That is why, in a Tools of the Mind program like the one at Geraldyn O. Foster Early Childhood Center, almost every minute of the day is spent building executive functions.
The Freeze Connection
Children walk in the door and are asked the question of the week: a practice intended to work on deliberate memory. This work is followed by a highly modified version of a musical game that might otherwise be familiar to parents of preschool children: Freeze.
In a normal game of Freeze, music plays and children dance and jiggle until the music abruptly cuts off and the children freeze in place. But in the Tools version, as the music plays, the teacher holds a picture of a stick figure in a certain pose above her head. The children are supposed to observe the position of the figure without doing it, and when the music ceases, they assume that position and that position only.
Celeste Merriweather, an early childhood supervisor at the school, explains that the important part of the Freeze game is the practice of controlling impulses by observing the stick figure without immediately doing as the stick figure does. This helps then when they're older, she says. Later in life, if they get angry, instead of punching or yelling, they're able to stop themselves.
The Freeze dance, while fun, also builds self-regulation, she says.
Merriweather ticks off a long list of other activities that teach such skills. After Freeze, there is Buddy Reading — another impulse-control practice.
As she explains it, not even recess is innocent fun: "It's not just 'run out in the yard.' No. We want them to make a plan: What do you want to do, and how do you want to do it?"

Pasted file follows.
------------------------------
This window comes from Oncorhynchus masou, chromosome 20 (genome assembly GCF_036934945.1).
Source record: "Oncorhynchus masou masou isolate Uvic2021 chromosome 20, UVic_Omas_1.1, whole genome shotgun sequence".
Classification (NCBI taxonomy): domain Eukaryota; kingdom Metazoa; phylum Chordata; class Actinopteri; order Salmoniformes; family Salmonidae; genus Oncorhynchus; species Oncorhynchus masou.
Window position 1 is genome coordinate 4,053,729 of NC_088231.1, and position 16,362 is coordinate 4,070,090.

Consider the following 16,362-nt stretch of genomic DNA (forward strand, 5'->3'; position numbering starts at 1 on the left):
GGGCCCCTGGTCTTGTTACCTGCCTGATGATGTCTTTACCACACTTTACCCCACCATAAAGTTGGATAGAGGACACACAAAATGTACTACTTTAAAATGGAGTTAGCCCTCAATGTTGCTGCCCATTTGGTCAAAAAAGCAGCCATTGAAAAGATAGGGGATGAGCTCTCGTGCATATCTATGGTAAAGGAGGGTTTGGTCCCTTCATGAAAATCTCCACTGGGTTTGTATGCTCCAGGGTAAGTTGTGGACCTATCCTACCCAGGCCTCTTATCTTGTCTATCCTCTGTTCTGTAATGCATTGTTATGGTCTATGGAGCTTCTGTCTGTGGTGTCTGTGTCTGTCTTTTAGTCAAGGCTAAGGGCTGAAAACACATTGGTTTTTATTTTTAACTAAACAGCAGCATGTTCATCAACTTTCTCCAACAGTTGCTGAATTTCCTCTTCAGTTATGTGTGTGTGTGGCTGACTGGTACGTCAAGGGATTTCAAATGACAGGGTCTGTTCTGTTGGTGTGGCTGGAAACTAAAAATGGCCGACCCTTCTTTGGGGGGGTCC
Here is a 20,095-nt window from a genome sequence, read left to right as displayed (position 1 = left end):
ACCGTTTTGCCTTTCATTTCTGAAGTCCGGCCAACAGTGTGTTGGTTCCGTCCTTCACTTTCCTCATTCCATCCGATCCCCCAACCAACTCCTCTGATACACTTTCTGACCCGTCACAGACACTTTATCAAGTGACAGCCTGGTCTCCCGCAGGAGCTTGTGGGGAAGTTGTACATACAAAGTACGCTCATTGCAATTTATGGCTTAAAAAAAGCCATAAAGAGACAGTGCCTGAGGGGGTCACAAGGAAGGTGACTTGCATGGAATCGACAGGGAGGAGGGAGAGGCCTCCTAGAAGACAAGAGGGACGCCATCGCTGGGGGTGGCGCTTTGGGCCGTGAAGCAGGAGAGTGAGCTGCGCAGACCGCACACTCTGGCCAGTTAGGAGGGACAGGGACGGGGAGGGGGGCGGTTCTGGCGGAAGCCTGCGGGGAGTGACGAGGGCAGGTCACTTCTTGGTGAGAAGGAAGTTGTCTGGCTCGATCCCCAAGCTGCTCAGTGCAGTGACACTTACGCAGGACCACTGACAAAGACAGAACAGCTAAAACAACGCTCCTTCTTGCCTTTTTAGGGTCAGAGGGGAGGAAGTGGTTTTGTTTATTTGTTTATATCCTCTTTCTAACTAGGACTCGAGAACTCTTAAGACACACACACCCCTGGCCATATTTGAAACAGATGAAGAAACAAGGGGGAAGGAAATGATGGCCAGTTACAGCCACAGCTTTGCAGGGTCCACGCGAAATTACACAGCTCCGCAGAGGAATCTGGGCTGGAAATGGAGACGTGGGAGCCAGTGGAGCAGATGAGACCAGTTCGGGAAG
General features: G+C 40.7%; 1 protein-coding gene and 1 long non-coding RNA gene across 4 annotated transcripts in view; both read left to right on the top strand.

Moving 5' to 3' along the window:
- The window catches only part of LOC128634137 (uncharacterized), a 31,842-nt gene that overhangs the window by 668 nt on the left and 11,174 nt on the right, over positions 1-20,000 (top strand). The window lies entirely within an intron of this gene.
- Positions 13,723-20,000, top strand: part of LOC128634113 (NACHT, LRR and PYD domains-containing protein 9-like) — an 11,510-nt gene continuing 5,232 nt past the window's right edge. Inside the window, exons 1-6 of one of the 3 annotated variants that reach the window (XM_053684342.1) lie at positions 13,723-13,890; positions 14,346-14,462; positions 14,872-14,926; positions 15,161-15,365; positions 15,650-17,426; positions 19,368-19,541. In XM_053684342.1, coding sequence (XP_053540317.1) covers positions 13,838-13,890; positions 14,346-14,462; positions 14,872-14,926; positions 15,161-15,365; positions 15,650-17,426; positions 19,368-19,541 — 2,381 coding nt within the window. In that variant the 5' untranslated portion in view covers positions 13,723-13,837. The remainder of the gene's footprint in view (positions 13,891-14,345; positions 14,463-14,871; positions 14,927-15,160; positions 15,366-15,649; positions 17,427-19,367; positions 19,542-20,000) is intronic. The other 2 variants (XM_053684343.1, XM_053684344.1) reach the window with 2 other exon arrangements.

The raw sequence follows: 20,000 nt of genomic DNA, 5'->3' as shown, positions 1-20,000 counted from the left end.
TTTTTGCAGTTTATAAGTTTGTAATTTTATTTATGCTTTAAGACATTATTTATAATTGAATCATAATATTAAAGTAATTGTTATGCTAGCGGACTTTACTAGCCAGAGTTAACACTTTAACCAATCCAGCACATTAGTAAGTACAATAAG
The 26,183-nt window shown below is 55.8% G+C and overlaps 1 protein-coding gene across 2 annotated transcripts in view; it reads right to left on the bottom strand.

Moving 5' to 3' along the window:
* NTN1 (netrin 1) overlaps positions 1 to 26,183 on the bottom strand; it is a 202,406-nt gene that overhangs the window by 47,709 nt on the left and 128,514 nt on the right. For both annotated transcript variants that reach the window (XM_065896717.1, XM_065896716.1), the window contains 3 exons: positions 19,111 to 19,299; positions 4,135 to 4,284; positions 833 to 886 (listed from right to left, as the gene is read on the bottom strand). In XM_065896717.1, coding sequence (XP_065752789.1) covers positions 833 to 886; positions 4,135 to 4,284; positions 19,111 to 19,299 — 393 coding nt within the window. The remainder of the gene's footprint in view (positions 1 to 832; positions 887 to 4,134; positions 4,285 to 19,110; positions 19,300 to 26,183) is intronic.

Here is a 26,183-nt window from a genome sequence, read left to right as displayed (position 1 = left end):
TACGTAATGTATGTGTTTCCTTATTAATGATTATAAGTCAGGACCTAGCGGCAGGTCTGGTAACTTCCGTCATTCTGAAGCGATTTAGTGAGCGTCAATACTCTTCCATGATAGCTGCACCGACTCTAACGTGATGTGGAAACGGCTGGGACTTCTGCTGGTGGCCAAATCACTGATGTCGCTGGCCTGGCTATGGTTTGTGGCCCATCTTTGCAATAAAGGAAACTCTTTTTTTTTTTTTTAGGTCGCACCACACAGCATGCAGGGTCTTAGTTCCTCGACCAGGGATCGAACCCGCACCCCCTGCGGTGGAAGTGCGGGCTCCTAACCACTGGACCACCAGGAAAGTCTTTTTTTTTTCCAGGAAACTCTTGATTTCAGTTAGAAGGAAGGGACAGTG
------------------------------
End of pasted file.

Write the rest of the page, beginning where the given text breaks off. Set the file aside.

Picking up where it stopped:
According to executive function researcher Adele Diamond, all of these little exercises genuinely do improve the ability of children to control themselves. Diamond, professor of developmental cognitive neuroscience at the University of British Columbia, recalls the very first time she ever set foot in a Tools of the Mind classroom.
"I was totally blown away. The kids were sitting together working quietly. It was like a second-grade classroom instead of a preschool classroom. I couldn't believe it," Diamond says.
Diamond has no financial or professional connection to the Tools of the Mind program. She's just a researcher who decided to test the program. She followed 147 preschoolers. Half the kids were given Tools training; half followed the regular school curriculum. After two years, the children all took a series of tests that measure executive function. The Tools kids did better.
"Children who were in the [school] district curriculum performed roughly at chance. And the kids in the Tools program were about 85 percent correct," Diamond says. "So those are big differences."
Diamond says there are potential benefits to this training that go beyond improved executive-function scores. She and several other researchers argue that children's reduced self-regulation skills may be showing up in the numbers of kids diagnosed with Attention Deficit Hyperactivity Disorder.
"I think a lot of kids get diagnosed with ADHD now, not all but many just because they never learned how to exercise self-control, self-regulation, the executive functions early," she says.